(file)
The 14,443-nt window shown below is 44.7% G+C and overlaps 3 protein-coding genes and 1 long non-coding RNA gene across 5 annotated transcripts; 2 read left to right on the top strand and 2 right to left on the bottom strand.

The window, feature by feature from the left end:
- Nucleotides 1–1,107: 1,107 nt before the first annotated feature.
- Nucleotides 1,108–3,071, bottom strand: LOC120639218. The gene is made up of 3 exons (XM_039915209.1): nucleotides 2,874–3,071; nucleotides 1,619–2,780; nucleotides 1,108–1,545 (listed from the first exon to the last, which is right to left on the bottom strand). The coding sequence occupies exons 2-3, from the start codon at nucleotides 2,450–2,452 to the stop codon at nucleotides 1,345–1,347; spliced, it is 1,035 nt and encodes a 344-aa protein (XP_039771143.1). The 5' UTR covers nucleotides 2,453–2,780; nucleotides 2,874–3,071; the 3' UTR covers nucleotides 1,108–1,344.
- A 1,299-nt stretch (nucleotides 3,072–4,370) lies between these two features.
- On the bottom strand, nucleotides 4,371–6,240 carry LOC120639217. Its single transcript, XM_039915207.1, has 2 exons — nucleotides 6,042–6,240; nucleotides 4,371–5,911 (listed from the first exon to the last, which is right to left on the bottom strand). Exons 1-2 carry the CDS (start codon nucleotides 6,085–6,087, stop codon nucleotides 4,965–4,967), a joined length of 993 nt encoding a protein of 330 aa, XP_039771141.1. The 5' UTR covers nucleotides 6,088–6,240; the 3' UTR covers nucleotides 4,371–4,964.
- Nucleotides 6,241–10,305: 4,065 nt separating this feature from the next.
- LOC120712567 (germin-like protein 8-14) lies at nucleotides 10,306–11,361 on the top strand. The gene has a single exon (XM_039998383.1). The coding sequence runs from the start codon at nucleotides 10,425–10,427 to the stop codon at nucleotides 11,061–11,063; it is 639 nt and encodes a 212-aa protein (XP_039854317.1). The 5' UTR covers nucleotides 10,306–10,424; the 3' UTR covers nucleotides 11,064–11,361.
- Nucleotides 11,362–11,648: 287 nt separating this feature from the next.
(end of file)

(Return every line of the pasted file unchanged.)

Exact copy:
The 14,443-nt window shown below is 44.7% G+C and overlaps 3 protein-coding genes and 1 long non-coding RNA gene across 5 annotated transcripts; 2 read left to right on the top strand and 2 right to left on the bottom strand.

The window, feature by feature from the left end:
- Nucleotides 1–1,107: 1,107 nt before the first annotated feature.
- Nucleotides 1,108–3,071, bottom strand: LOC120639218. The gene is made up of 3 exons (XM_039915209.1): nucleotides 2,874–3,071; nucleotides 1,619–2,780; nucleotides 1,108–1,545 (listed from the first exon to the last, which is right to left on the bottom strand). The coding sequence occupies exons 2-3, from the start codon at nucleotides 2,450–2,452 to the stop codon at nucleotides 1,345–1,347; spliced, it is 1,035 nt and encodes a 344-aa protein (XP_039771143.1). The 5' UTR covers nucleotides 2,453–2,780; nucleotides 2,874–3,071; the 3' UTR covers nucleotides 1,108–1,344.
- A 1,299-nt stretch (nucleotides 3,072–4,370) lies between these two features.
- On the bottom strand, nucleotides 4,371–6,240 carry LOC120639217. Its single transcript, XM_039915207.1, has 2 exons — nucleotides 6,042–6,240; nucleotides 4,371–5,911 (listed from the first exon to the last, which is right to left on the bottom strand). Exons 1-2 carry the CDS (start codon nucleotides 6,085–6,087, stop codon nucleotides 4,965–4,967), a joined length of 993 nt encoding a protein of 330 aa, XP_039771141.1. The 5' UTR covers nucleotides 6,088–6,240; the 3' UTR covers nucleotides 4,371–4,964.
- Nucleotides 6,241–10,305: 4,065 nt separating this feature from the next.
- LOC120712567 (germin-like protein 8-14) lies at nucleotides 10,306–11,361 on the top strand. The gene has a single exon (XM_039998383.1). The coding sequence runs from the start codon at nucleotides 10,425–10,427 to the stop codon at nucleotides 11,061–11,063; it is 639 nt and encodes a 212-aa protein (XP_039854317.1). The 5' UTR covers nucleotides 10,306–10,424; the 3' UTR covers nucleotides 11,064–11,361.
- Nucleotides 11,362–11,648: 287 nt separating this feature from the next.